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✨ Good morning! Today is Monday, March 11, 2019 and our sodium intake is about to skyrocket.
BULLETIN: CRASH LANDING
• The Background
All 157 people aboard an Ethiopian Airlines flight were killed when the plane crashed suddenly just minutes after take-off. The flight was bound for Nairobi, Kenya when it took off from Addis Ababa’s Bole International Airport early Sunday morning, but only made it about 50 kilometres before a malfunction caused the devastating failure. The 149 passengers (and eight crew members) included people of more than 30 nationalities, with 18 Canadians among them. Those who have been identified thus far include former Calgary-Kenya association president, Derrick Lwugi; Edmonton mother Amina Ibrahim Odowaa and her five-year old daughter Safiya; and Carleton University professor, Pius Adesanmi. CBC News
• What Else You Need to Know
This is the second time in less than six months that this particular model of aircraft — a Boeing 737 MAX 8 — has been involved in a majorly fatal crash. (The first was a Lion Air flight that plummeted into the Java Sea off the coast of Indonesia in October.) Even more concerning, both planes were brand-new before their lethal voyages, and both went down less than 15 minutes after take-off. Ethiopian Airlines is Africa’s largest carrier and — until now — has had a stellar safety record.
• What’s Next?
The airline is working with Ethiopian authorities and Boeing to investigate the exact cause of the crash. Says CEO Tewolde Gebremariam, “At this stage we cannot rule out anything.” Search crews at the crash site are still looking for the plane’s flight-data recorder, and Red Cross teams are helping with the search for bodies. Ethiopian officials have declared today a national day of mourning.
• Fifth Time’s Not a Charm
Algerians continued to protest over the weekend, still upset with the news that their current president, Abdelaziz Bouteflika, is planning to seek a fifth term in the spring. The 82-year-old has been in the role for 20 years despite suffering a stroke in 2013, and has barely been seen in public since. Bouteflika was reported to have spent several weeks in a hospital in Switzerland, returning to the Algerian capital yesterday. The reason behind the (generally peaceful) demonstrations? Algerians suspect corruption in their governing party and are angry about their limited economic opportunities. BBC News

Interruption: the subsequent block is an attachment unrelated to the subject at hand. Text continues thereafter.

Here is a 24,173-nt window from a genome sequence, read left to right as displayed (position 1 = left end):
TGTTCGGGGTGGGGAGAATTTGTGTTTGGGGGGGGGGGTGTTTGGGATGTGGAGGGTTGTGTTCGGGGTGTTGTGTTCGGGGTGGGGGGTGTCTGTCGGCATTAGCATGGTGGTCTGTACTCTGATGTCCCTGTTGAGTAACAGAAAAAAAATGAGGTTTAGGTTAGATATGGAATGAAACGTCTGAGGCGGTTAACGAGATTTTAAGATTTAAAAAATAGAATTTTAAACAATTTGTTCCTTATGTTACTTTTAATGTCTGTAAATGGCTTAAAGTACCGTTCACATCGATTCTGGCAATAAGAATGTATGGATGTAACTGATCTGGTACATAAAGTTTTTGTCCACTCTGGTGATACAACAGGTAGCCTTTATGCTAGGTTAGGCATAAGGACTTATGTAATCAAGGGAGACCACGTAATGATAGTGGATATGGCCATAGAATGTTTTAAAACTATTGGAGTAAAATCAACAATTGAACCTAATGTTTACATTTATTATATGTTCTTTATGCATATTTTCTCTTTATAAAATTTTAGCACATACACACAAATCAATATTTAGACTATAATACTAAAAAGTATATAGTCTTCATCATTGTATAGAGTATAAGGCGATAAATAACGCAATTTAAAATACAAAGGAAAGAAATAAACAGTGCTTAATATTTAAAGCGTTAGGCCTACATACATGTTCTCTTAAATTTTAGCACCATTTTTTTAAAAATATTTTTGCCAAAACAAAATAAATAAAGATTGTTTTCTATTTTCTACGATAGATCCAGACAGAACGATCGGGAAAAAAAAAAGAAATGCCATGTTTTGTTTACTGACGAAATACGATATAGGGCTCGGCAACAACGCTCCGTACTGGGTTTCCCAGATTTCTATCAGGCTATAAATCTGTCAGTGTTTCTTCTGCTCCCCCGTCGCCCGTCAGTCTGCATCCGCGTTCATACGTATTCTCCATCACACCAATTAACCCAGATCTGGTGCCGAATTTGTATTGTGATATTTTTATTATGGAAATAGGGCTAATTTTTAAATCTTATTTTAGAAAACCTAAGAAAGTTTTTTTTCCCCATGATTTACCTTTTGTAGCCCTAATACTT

• U.S.: Hard Questions
Last night, Americans got their first look at three of the country’s Democratic presidential candidates. Former Maryland Rep. John Delaney, Hawaii Rep. Tulsi Gabbard, and Mayor Pete Buttigieg of South Bend, Indiana, all participated in a town hall-type Q&A at SXSW in Texas. Hosted by CNN, the candidates took questions from the crowd for almost four hours, discussing a range of topics including medicare; universal health care; the electoral college (Buttigieg wants to get rid of it); the Supreme Court; nuclear threats against the U.S. (Gabbard’s worried about it); Rep. Ilhan Omar’s recent tweets (Gabbard doesn’t think Omar was “trying to offend” anyone); marijuana; and the importance of LGBTQ rights. (Thank goodness everyone agreed on that one 🙏🏼). CNN
📣 QUOTE OF THE DAY
Israel is not a state of all its citizens. According to the Nation-State Law that we passed, Israel is the nation-state of the Jewish People — and them alone.
– Israeli President Benjamin Netanyahu issues “an important correction” in response to Israeli actress Rotem Sela’s (somehow controversial) statement on Instagram that Arab citizens “are human beings” deserving of equal treatment in the country. Haaretz
• A GB Don’t Come for Free